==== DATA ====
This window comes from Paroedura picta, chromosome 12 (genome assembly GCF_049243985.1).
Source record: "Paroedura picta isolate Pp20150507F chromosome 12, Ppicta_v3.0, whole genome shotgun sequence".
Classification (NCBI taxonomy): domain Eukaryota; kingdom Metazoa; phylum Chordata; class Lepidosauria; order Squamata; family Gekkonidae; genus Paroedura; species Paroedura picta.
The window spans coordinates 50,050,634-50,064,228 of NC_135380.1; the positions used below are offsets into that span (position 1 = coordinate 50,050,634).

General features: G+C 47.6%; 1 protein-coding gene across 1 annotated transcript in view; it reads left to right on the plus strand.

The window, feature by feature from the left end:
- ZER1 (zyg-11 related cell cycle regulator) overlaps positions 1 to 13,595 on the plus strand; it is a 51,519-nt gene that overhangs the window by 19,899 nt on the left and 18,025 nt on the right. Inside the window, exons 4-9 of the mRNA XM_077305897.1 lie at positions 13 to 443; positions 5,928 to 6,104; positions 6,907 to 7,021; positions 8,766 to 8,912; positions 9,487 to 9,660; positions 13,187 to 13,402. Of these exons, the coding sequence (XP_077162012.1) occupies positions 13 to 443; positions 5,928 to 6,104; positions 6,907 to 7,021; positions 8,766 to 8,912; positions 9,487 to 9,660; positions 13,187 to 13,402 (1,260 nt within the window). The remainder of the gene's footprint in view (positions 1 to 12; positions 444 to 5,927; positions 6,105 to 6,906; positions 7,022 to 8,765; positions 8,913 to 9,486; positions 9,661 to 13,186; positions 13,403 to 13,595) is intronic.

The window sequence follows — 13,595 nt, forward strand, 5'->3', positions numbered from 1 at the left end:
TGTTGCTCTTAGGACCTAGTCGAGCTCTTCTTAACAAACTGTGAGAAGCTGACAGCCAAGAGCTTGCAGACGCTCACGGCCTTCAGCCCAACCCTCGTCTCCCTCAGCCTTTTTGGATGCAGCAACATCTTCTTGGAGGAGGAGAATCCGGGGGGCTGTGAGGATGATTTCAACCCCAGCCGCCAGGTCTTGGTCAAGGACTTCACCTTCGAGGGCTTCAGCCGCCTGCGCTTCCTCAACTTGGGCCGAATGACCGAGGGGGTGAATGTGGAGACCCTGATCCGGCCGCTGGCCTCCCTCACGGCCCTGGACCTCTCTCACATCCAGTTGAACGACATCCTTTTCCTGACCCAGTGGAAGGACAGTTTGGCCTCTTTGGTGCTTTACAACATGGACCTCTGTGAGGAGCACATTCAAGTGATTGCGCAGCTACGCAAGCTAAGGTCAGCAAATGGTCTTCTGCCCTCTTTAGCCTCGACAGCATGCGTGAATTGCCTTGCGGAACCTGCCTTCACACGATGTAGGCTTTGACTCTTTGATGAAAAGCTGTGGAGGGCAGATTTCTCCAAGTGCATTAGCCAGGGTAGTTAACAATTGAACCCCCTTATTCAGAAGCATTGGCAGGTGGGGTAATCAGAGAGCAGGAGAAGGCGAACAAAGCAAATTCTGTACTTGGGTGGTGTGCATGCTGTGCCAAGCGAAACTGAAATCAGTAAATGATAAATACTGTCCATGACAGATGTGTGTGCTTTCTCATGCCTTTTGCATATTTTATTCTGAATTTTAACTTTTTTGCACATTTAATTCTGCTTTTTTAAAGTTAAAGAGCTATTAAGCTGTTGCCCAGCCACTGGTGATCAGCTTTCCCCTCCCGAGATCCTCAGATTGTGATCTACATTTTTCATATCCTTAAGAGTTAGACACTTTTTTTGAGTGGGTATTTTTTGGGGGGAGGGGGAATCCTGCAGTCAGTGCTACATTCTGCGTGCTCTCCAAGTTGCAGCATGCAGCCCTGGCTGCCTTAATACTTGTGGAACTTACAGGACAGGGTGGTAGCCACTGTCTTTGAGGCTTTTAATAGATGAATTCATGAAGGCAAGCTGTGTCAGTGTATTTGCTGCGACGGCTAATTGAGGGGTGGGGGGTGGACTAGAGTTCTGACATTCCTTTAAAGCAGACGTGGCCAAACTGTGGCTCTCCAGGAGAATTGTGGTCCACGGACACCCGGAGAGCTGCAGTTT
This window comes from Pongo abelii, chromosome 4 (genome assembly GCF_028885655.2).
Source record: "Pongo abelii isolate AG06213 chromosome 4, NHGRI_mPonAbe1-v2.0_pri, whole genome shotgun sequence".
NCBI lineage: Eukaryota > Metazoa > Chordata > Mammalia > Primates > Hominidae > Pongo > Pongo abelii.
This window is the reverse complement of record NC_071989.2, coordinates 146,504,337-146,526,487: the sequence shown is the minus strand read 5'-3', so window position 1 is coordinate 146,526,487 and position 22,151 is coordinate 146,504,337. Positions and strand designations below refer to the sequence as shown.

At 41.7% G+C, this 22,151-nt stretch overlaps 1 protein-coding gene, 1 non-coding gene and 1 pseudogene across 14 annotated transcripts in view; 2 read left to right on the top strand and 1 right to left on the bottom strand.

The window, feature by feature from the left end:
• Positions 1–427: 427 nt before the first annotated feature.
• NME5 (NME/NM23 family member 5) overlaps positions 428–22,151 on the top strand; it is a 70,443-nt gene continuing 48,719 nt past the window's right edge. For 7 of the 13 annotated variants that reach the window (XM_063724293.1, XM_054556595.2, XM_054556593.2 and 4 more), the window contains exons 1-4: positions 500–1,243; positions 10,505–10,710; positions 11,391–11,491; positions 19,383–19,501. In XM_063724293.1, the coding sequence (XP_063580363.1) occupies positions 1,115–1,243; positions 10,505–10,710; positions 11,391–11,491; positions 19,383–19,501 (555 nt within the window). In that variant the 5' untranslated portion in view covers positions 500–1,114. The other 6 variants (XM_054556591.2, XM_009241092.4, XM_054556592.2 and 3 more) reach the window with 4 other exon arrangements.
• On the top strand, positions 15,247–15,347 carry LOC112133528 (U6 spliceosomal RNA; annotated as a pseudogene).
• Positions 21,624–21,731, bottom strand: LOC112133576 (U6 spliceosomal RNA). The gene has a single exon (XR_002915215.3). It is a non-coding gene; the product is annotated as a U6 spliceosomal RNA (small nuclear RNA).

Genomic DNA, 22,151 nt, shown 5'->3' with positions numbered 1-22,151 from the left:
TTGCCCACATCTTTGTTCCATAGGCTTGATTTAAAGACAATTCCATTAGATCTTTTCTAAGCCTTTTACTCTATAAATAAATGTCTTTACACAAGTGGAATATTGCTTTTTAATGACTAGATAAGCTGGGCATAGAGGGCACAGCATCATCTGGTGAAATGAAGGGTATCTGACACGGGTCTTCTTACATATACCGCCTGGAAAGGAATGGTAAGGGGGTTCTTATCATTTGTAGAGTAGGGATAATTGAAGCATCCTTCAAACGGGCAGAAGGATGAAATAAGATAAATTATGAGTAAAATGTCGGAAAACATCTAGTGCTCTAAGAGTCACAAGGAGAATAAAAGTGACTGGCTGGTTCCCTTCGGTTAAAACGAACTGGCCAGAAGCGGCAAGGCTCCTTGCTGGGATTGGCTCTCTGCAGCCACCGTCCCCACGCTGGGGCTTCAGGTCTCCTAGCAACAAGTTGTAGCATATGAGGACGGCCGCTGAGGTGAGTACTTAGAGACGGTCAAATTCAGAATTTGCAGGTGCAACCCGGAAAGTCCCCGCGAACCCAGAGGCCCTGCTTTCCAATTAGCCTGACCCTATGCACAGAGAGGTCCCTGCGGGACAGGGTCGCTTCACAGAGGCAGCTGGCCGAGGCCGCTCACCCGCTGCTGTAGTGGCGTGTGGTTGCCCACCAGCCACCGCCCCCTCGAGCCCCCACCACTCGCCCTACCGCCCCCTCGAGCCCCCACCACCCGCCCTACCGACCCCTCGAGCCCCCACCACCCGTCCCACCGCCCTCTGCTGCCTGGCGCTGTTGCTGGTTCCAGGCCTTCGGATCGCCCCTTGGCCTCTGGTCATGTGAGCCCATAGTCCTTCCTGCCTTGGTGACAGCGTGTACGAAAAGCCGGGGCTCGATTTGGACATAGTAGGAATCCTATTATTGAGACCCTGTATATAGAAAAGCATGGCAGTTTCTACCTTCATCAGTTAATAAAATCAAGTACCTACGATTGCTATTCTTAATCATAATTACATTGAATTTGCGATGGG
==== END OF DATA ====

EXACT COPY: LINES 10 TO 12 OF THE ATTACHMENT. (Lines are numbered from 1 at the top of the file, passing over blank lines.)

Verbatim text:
This window comes from Pongo abelii, chromosome 4 (genome assembly GCF_028885655.2).
Source record: "Pongo abelii isolate AG06213 chromosome 4, NHGRI_mPonAbe1-v2.0_pri, whole genome shotgun sequence".
NCBI lineage: Eukaryota > Metazoa > Chordata > Mammalia > Primates > Hominidae > Pongo > Pongo abelii.